This is a subject near and not at all dear to my heart. As a matter of fact I am starting to hate the word "asthma" with every fiber of my being (and trust me, I have lots of fibers). My son has asthma. This of course was only discovered AFTER a middle of the night trip to the emergency room with a gasping, grunting, miserable eleven month old.
While doing my research to determine just what this asthmatic diagnosis was going to mean to our family, I discovered something astounding. Since 1983, the occurence of childhood asthma has increased by 160%. 160%!!! That means that 1 in 4 kids under the age of 5 have asthma! And what's worse, no one seems to know just why this is happening. We have no real answers as to why our normally sturdy, knock-around little toddlers are suddenly being stricken down with wheezing, gasping, coughing and sneezing episodes that take them out of playtime commission for hours, or even days. Some doctors suggest that it's the increased pollution in the air, but even children living in South Dakota, far, far, FAR away from any major highways are being diagnosed. Others are suggesting the additives in food may be a contributing factor, causing allergies which are in turn causing asthma. This suggestion I could believe. There are so many chemicals in our foods these days we'll soon be sucking our nutrition straight out of a self-dispensing mouthpiece connected to a large, black container marked "Bio-Hazard". Yuck.
Little boys apparently have a slightly higher risk of being diagnosed with asthma as well. The jury is still out on whether this has anything to do with the fact that boys tend to mature a bit slower than girls. A parent with asthma is obviously a red-flag, but genetics I can certainly understand. You don't get a chance to pick your parents, but it sure would be nice if you could pick and choose which health issues they are allowed to pass on!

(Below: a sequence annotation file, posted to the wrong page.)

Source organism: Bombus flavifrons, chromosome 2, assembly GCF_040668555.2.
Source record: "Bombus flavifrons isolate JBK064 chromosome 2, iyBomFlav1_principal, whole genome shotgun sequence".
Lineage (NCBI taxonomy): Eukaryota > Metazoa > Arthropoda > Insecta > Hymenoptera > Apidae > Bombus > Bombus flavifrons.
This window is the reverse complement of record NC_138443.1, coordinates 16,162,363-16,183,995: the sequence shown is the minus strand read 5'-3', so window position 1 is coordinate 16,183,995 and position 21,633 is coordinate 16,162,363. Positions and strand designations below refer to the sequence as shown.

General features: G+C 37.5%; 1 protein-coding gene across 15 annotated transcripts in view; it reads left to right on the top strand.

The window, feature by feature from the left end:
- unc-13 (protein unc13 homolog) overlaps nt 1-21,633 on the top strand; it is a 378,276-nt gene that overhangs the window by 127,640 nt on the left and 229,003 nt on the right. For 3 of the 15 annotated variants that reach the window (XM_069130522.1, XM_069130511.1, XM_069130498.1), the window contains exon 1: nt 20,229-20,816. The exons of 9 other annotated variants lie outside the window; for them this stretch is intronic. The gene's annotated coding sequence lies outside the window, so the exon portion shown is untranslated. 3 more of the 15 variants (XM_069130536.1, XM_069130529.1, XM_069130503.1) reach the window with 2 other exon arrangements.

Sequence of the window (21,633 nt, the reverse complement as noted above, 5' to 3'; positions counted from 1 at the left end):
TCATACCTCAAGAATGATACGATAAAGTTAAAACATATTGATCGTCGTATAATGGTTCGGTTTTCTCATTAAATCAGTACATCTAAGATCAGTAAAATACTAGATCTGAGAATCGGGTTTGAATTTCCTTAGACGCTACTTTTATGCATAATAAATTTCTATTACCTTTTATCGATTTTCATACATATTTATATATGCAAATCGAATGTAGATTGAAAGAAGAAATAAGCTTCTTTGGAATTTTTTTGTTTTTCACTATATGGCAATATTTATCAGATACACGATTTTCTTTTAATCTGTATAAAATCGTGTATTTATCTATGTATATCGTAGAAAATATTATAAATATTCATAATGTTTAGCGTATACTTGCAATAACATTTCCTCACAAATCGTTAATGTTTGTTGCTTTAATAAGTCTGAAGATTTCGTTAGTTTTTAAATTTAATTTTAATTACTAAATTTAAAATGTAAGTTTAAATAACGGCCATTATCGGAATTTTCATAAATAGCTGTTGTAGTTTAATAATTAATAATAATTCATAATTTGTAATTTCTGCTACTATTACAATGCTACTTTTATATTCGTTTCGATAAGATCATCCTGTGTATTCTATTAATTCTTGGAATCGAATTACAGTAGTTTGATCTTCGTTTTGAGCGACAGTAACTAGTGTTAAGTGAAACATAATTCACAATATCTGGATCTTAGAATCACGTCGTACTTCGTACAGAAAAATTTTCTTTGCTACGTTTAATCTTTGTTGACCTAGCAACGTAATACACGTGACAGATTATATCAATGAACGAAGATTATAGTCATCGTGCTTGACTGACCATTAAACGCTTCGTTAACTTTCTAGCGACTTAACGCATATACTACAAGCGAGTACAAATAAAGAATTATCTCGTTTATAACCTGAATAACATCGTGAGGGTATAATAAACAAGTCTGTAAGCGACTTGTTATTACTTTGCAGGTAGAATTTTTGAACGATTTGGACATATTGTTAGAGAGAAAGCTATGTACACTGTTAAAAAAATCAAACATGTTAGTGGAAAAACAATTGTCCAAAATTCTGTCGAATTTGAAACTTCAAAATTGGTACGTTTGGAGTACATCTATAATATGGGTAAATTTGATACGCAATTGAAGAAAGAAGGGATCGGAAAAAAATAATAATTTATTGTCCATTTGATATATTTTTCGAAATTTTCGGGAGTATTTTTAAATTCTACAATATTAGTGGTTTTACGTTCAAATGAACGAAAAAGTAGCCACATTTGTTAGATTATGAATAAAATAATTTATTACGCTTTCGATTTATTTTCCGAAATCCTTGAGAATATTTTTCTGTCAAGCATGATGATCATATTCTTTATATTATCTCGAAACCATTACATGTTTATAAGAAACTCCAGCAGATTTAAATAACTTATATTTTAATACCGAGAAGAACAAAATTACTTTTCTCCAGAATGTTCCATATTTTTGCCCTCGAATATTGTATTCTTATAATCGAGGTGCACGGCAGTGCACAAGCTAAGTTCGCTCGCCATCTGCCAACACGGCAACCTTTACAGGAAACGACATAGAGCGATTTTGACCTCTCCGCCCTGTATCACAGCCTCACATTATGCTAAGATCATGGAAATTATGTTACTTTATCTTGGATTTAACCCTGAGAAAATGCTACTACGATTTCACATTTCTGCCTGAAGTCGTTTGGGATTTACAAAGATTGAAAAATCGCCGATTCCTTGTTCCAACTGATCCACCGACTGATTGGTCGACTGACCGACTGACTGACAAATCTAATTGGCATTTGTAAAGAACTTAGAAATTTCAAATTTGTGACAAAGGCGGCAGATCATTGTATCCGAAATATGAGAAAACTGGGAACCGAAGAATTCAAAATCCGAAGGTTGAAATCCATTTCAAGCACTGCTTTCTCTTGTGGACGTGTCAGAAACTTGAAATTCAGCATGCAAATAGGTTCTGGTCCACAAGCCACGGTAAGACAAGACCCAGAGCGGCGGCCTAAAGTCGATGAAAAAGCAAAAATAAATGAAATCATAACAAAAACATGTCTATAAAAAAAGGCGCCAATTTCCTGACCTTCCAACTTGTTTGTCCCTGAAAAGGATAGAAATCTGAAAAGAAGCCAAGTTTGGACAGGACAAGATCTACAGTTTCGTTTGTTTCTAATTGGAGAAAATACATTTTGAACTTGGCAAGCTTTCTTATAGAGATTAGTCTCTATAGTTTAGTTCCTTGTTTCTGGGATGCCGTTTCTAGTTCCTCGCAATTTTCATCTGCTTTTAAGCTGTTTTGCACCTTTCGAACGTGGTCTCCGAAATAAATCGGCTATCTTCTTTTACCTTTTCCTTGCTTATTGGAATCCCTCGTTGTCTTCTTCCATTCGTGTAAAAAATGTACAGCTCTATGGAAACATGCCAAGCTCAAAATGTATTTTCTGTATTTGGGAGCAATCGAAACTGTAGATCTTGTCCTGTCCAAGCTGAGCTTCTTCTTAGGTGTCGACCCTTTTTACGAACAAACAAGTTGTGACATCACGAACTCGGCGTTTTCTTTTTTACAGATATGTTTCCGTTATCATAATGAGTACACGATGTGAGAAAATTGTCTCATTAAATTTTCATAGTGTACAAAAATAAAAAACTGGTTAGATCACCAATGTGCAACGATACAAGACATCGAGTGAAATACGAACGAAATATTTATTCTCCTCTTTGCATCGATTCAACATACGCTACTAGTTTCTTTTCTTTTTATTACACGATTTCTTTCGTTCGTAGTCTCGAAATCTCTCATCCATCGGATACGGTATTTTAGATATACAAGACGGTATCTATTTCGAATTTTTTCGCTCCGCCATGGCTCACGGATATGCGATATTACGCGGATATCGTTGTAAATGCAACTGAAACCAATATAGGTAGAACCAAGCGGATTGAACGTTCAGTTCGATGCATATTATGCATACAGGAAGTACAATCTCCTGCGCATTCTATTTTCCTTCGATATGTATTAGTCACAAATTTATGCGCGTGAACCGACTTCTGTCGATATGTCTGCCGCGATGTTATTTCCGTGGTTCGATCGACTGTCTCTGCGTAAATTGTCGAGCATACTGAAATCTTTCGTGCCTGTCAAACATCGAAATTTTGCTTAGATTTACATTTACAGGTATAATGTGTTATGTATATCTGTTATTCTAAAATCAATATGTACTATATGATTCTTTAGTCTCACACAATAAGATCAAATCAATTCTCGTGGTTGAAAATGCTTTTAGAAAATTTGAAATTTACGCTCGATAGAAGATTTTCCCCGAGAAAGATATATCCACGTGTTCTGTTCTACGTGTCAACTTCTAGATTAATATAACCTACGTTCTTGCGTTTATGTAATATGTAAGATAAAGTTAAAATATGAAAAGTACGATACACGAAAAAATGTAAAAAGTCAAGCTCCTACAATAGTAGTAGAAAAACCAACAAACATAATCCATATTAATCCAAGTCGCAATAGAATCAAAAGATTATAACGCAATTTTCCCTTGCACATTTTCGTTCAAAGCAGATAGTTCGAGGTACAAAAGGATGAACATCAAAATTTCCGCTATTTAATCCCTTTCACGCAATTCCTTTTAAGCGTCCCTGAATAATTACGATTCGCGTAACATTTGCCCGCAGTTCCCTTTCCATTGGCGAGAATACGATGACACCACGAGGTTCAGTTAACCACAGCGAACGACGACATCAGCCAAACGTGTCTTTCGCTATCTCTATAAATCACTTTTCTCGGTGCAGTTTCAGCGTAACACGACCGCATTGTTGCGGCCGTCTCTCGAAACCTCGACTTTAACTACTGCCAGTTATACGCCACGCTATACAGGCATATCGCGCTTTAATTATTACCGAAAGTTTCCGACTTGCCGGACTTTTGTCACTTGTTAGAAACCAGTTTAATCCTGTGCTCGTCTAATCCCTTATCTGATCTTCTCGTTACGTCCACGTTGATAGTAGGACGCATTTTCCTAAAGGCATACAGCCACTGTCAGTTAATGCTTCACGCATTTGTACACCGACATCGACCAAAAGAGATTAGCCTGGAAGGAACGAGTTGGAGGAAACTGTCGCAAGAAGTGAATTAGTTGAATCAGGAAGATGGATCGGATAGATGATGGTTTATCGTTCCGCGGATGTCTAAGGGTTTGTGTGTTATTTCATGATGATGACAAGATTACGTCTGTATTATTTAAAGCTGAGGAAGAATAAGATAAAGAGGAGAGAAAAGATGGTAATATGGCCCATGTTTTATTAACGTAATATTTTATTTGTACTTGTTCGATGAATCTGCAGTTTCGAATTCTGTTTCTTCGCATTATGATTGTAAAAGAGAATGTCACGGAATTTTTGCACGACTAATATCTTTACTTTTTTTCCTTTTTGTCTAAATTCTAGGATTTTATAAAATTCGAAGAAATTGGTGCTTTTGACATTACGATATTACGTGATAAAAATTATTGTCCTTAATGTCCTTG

As a parent taking care of a wonderful, beautiful child with asthma, I know just how frustrating this chronic condition can be. I also know first hand that doctors are not all asthma specialists, and that conflicting information is often the norm, especially after your initial diagnosis.
If you are looking for more information on asthma, and more importantly accurate information on childhood asthma the experts are always the best, and the experts are at www.lungusa.com the American Lung Association Site. If you have a little one battling asthma, I suggest you look into possible support groups in your area. Just having someone else to talk to who has been through the sleepless nights and the constant worry can really help lighten your stress load. I'm still on the hunt for some really good childhood asthma message boards to frequent, so if any of you know of any, please drop me a line and I'll check them out.
Now, strictly to make myself feel better after a long night of nebulizer treatments and listening to my angel cough and wheeze, I want to hear YOUR asthma stories. Or any toddler health scares for that matter. How did you survive feeling so helpless when your little one was under the weather?